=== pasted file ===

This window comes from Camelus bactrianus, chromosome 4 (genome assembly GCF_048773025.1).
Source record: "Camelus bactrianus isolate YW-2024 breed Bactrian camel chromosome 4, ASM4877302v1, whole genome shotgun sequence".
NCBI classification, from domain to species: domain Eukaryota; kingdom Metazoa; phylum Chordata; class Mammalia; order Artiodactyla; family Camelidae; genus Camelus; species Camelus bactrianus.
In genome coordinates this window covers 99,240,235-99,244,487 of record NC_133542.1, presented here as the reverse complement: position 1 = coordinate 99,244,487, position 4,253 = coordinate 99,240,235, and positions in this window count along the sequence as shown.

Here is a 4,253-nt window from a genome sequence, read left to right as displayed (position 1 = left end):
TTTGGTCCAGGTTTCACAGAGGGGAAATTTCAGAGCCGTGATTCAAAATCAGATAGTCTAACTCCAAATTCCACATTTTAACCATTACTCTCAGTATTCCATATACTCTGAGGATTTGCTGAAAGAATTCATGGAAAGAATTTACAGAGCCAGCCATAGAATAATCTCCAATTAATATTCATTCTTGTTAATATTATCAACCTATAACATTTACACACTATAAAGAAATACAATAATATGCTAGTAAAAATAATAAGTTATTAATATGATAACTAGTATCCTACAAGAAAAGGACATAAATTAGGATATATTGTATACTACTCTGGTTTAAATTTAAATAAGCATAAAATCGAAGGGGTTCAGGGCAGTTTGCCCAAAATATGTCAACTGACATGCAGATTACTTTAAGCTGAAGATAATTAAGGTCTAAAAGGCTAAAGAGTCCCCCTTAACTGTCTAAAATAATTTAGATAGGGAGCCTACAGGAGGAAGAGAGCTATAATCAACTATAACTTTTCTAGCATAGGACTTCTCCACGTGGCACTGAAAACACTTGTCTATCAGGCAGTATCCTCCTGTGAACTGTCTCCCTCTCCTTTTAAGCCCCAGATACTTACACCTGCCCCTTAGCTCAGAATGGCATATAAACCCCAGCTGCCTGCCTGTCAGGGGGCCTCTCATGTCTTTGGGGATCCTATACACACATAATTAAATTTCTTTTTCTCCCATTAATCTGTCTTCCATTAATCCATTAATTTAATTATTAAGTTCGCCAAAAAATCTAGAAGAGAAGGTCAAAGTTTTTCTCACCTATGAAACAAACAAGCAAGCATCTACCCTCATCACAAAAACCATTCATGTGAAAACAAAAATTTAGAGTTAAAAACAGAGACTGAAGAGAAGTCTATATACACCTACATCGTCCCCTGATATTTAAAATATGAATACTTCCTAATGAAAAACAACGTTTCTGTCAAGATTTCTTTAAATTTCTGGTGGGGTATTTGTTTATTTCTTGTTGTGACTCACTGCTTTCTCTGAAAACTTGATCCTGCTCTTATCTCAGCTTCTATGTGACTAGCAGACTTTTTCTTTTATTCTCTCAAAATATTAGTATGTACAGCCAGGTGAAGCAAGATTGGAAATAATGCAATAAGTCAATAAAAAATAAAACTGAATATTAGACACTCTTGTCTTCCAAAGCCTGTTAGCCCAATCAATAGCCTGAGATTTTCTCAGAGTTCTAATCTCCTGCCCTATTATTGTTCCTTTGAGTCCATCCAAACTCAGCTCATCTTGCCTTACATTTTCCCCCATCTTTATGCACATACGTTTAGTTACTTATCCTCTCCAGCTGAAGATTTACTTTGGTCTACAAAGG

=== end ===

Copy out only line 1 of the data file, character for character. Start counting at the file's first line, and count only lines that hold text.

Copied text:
This window comes from Camelus bactrianus, chromosome 4 (genome assembly GCF_048773025.1).